At the very outset, the proposed regulations identify the need to have mandatory registrations for REITs who would have to meet an eligibility criteria that would be notified and updated by SEBI from time to time. It also sheds light on the structure of an MSM REIT that is analogous to the one from the Board’s REIT Regulations as it would require them to be set up under the purview of the Indian Trusts Act, 1882 acquiring real estate through independent, wholly-owned SPVs established as companies. These SPVs would directly hold ownership of individual properties.

MSM REIT regulations target inclusivity in real estate via smaller entry points (listed REIT units) for diverse, even modest assets (min. Rs.25 crores).

This prioritizes transparency and investor protection against potentially unfit management by mandating higher standards. Mandatory registration ensures MSM REITs meet SEBI’s standards, fostering trust. The structure, similar to existing REITs, provides familiarity and potential stability. Independent ownership of properties through SPVs reduces risk for investors compared to direct ownership by the REIT itself. This structure, along with regulations, protects investors and increases transparency in how their money is managed.

2. Sponsor Requirements and Accountability Standards:

The proposal also seeks to bring accountability, obligation and liability to the position of the Sponsor of the trust, who must possess at least five years of experience in the real estate industry honed either as a seasoned developer or a skilled fund manager. Furthermore, in order to ensure his/her commitment, the Sponsor is mandated to hold a minimum of 15% of the total units in each MSM REIT scheme for a period of three years after listing. This “skin-in-the-game” principle aligns the Sponsor’s interests with those of the investors, solidifying a relationship built on mutual success. 

Additionally, the minimum net worth requirement for a Sponsor is set at INR 20 crores. However, mere net worth is not sufficient; the regulations further stipulate that at least INR 10 crores of this net worth must be in the form of “positive liquid net worth.” This term, defined as unencumbered assets readily convertible into cash, underscores the importance of readily accessible financial resources to navigate unforeseen market fluctuations or operational challenges. Such high financial thresholds shield against risky manoeuvres and insolvency, protecting investor interests but they also pose a substantial financial constraint on small-scale FOPs. It may even lead to the implication that the Real Estate investments are only for businesses with deep pockets.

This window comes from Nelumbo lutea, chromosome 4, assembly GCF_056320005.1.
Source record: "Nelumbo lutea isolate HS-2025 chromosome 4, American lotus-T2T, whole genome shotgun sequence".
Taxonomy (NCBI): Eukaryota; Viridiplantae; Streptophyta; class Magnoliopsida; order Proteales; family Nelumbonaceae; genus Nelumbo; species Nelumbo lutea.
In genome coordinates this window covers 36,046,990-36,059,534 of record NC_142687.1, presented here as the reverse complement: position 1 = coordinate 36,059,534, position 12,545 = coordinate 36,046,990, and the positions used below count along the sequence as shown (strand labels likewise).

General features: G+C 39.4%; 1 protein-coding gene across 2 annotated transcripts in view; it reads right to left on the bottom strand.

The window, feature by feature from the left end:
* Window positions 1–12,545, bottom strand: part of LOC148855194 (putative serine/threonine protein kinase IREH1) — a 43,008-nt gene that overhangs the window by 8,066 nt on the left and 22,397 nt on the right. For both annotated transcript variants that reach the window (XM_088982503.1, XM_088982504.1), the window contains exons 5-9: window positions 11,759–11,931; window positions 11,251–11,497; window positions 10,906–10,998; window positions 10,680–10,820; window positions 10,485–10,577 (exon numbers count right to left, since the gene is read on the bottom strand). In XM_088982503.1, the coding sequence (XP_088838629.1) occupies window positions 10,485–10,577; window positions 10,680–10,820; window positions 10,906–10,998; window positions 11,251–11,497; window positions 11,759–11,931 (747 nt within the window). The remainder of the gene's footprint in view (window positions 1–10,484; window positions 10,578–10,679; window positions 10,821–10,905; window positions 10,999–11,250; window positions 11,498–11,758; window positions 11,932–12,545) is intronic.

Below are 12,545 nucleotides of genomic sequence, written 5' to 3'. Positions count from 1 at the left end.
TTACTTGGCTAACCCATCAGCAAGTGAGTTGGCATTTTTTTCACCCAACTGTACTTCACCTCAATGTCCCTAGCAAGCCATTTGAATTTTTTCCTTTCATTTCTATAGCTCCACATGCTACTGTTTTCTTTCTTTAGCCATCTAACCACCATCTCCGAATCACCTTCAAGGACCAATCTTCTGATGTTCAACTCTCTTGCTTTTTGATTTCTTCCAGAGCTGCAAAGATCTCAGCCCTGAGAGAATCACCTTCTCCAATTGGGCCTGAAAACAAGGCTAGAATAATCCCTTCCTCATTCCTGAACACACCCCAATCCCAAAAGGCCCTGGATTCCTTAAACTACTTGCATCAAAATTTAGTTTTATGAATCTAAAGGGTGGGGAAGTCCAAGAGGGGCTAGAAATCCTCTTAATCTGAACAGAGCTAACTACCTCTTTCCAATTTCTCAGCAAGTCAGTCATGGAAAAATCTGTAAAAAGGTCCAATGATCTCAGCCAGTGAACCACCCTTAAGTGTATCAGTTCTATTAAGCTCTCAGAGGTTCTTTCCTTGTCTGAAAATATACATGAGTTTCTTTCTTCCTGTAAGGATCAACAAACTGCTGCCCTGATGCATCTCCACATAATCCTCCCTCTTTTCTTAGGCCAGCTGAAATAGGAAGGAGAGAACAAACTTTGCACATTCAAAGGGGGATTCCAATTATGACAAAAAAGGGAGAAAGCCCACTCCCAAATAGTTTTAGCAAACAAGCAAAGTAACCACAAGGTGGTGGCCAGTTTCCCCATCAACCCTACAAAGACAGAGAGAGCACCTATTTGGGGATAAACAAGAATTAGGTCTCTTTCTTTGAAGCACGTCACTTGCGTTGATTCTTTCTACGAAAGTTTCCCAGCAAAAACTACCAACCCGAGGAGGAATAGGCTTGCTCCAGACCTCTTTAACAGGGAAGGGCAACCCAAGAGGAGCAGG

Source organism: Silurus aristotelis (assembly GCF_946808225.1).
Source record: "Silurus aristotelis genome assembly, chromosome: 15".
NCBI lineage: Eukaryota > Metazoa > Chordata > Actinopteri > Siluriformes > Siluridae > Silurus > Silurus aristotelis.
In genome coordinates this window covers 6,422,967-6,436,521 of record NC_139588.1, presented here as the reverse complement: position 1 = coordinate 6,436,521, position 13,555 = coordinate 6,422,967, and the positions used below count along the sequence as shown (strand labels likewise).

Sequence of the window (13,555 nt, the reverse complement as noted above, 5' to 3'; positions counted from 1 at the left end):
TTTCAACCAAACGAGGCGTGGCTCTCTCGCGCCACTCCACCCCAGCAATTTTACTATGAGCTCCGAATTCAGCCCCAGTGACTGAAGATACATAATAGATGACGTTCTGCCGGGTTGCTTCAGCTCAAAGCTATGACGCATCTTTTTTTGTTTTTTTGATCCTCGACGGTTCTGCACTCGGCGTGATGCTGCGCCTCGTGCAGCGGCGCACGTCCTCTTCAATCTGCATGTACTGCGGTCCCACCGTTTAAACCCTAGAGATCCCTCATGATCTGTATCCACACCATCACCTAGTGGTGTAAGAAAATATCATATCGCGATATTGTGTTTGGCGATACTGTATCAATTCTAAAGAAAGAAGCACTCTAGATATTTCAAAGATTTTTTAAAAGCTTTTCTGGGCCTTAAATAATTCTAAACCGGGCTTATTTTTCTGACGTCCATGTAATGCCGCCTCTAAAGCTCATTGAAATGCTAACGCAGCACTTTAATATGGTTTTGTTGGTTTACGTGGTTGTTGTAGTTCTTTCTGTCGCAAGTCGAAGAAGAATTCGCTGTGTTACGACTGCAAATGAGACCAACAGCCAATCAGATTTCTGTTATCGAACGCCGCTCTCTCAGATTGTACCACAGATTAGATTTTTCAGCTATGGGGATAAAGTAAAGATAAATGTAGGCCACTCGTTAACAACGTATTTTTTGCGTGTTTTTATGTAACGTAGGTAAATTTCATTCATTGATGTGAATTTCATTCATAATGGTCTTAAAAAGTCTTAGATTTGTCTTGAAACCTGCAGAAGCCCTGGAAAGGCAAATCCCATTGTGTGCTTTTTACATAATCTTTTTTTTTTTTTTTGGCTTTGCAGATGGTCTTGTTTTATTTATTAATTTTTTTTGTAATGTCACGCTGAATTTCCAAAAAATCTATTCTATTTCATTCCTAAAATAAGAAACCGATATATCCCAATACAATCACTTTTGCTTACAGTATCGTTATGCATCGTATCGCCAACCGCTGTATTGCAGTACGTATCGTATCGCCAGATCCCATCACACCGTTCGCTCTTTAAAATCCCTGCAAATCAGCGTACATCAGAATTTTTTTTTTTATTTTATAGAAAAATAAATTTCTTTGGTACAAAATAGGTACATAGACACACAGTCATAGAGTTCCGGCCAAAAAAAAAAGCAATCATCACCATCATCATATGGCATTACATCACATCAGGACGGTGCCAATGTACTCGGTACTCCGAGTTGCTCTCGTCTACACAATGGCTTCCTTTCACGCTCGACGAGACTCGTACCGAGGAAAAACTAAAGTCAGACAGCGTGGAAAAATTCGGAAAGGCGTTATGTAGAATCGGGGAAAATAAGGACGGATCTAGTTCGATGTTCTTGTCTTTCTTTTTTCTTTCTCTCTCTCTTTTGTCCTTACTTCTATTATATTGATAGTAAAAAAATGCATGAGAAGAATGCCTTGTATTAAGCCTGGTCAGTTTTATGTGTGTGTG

3. Investment Managers:

MSM REITs would also require a dedicated Investment Manager solely focused on managing their assets and operations. The Investment Manager, a registered entity with at least INR 10 crores in liquid assets and five years of real estate experience, plays a crucial role. Two key personnel with similar expertise and a board with at least 50% independent directors ensure focused stewardship while minimizing conflicts of interest. To streamline operations, the proposal allows combining Sponsor and Investment Manager roles, creating a self-sponsored entity.

4. Trustees:

Fourthly, the proposed regulations deal with the impartiality of a trustee, by ensuring that it would compulsorily be unrelated to the Sponsor(s) and the Investment Manager. Such a responsibility would come with the necessary resources with respect to infrastructure, personnel, etc. to the satisfaction of the Board and in accordance with circulars or guidelines as may be specified by the Board.

Proposed regulations mandate an independent trustee for fractional ownership platforms. This outsider prevents conflicts of interest by the platform creators, safeguarding investor returns. The trustee acts as a watchdog, ensuring the platform operates fairly and transparently. They can identify mismanagement and hold the platform accountable, keeping investors informed and their investments protected.

5. Allocation of the REIT’s funds